Answers to Religious Questions People Ask

May 21st, 2016 | By | Category: Culture & Wordview, Featured Issues

lu51816I recently came across a noteworthy article that summarizes Google searches among Americans seeking answers to religious questions.  The results are curious and reveal much about American culture in the early 21st century.  Here is a brief summary of some of the salient findings:

  • The number one Google question in America is ?who created God?? Second is why does God allow suffering?  If God is all powerful and all good, how can He allow suffering?  The third most-asked question is, ?why does God hate me??  The fourth is, ?why does God need so much praise??
  • Google searches also reveal that, among Americans, there is more interest in heaven than in hell. There are 1.5 times more searches for ?heaven? than for ?hell,? 2.8 times as many searches asking what heaven looks like than what hell looks like, and 2.75 times as many searches asking whether heaven is real than whether hell is real.
  • There are 4.7 million Google searches each year for Jesus Christ. The pope gets 2.95 million.  But there are 49 million for Kim Kardashian!  On Facebook, Kardashian has 26.3 million likes; Jesus has 5.6 million; and the pope, 1.7 million.

Obviously this summary is anecdotal and I am not certain we can draw significant conclusions from this material.  But one thing is certain, humans have religious questions.  Humans struggle with fitting their experiences and their hurts and tragedies into a coherent understanding of life and the human condition.  So, I have decided to devote occasional Issues in Perspective to answering some of the more pressing theological/religious questions that people ask.  My answers to these questions will come from my deep-seated convictions about the veracity of genuine, biblical Christianity.  In other words, I believe that the Bible, as God?s Word, does have answers to the perplexing questions of life.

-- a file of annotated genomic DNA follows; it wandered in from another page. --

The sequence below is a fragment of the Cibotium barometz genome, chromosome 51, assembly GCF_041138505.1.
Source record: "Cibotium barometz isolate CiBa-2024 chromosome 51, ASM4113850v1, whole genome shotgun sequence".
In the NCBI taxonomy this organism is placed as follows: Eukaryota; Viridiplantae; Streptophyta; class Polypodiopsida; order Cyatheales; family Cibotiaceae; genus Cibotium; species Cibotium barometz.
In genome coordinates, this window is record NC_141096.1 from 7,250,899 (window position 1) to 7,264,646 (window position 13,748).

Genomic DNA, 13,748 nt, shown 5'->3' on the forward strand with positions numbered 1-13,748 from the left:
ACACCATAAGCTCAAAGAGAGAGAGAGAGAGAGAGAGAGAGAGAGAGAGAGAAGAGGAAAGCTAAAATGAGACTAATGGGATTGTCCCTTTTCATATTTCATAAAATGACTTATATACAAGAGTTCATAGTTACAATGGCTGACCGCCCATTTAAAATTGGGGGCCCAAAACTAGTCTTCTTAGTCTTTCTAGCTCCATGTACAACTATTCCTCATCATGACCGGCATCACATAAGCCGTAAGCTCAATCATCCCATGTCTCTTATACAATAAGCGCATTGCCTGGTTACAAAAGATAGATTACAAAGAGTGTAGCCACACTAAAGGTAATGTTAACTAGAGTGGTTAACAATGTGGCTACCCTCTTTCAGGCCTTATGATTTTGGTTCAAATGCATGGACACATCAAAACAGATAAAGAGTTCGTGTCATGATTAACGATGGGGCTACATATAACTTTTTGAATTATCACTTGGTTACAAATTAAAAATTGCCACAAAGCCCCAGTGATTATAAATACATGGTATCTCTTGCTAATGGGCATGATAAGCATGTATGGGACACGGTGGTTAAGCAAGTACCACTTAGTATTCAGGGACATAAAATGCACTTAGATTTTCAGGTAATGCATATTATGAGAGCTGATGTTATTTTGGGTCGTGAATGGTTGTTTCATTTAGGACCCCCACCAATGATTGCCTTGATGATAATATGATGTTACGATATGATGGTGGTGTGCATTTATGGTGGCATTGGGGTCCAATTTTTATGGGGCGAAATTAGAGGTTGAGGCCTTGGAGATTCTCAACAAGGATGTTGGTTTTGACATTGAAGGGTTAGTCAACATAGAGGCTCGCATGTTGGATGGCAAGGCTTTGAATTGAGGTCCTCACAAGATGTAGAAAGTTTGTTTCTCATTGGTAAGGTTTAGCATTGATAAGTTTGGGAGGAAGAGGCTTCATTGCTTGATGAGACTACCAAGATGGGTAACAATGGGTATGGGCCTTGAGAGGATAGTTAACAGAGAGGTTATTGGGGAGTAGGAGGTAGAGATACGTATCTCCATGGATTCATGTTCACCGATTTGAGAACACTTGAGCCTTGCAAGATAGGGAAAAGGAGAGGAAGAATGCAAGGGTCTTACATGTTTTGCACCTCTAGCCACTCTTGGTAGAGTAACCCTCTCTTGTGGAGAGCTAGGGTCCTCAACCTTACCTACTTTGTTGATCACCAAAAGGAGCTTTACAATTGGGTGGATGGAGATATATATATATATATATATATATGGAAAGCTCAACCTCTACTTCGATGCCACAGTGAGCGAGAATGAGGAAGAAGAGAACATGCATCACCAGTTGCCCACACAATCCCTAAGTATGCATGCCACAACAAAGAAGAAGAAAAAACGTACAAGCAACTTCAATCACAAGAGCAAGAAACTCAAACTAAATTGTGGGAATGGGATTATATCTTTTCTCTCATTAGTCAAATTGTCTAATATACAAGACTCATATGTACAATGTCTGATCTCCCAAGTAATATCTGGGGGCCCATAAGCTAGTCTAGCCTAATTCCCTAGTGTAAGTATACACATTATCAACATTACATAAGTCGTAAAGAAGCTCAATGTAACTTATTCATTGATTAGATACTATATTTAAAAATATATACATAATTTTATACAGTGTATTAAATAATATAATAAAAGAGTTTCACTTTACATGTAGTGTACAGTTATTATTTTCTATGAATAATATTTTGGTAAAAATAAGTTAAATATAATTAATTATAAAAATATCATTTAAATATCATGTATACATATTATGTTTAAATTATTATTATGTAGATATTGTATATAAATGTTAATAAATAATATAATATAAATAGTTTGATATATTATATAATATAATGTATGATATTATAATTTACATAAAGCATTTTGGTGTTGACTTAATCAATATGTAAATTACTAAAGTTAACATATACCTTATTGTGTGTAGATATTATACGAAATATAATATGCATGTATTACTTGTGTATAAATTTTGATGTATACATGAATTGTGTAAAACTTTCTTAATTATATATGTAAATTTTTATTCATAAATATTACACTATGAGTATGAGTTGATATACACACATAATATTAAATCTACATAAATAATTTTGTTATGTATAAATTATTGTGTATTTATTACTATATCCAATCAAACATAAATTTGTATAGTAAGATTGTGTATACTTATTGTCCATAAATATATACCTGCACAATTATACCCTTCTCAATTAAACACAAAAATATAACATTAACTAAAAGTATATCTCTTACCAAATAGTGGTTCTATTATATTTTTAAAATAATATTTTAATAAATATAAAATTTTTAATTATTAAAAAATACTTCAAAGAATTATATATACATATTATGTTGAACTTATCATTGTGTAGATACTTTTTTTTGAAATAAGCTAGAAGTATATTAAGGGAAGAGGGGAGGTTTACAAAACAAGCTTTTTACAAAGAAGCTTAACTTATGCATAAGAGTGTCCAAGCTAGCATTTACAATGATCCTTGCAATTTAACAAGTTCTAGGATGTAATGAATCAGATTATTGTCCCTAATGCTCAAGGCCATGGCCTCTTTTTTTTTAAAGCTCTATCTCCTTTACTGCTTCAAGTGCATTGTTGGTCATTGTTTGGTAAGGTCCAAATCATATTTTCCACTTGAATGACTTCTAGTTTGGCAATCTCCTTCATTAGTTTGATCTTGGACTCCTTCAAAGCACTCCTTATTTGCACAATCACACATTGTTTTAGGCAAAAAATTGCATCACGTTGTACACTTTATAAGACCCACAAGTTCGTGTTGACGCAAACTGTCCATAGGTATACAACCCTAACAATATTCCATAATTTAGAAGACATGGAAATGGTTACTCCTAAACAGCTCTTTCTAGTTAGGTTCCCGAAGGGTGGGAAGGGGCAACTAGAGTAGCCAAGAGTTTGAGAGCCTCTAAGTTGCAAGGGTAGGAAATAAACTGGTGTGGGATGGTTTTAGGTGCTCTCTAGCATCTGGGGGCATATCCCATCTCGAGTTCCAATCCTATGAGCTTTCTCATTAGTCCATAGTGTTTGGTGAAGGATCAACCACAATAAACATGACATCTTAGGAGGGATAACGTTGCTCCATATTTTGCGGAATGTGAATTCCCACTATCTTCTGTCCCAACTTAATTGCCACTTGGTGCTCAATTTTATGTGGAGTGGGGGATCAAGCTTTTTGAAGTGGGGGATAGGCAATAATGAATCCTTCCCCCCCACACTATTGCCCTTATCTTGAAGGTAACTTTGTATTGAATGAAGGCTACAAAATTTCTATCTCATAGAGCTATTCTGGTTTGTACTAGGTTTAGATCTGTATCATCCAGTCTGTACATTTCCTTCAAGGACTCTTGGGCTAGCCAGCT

Question #1:  How can there be only one true religion?

Claim #1:  All major religions are equally valid and basically teach the same thing.  In other words, the doctrinal beliefs among all the major religions are insignificant and superficial.  Yet, this is inconsistent, for it argues that doctrine is unimportant, but assumes certain doctrinal beliefs about the nature of God.  To affirm this claim means that one holds a specific view of God, which is supposed to be superior or more enlightened than the specific beliefs of all major religions.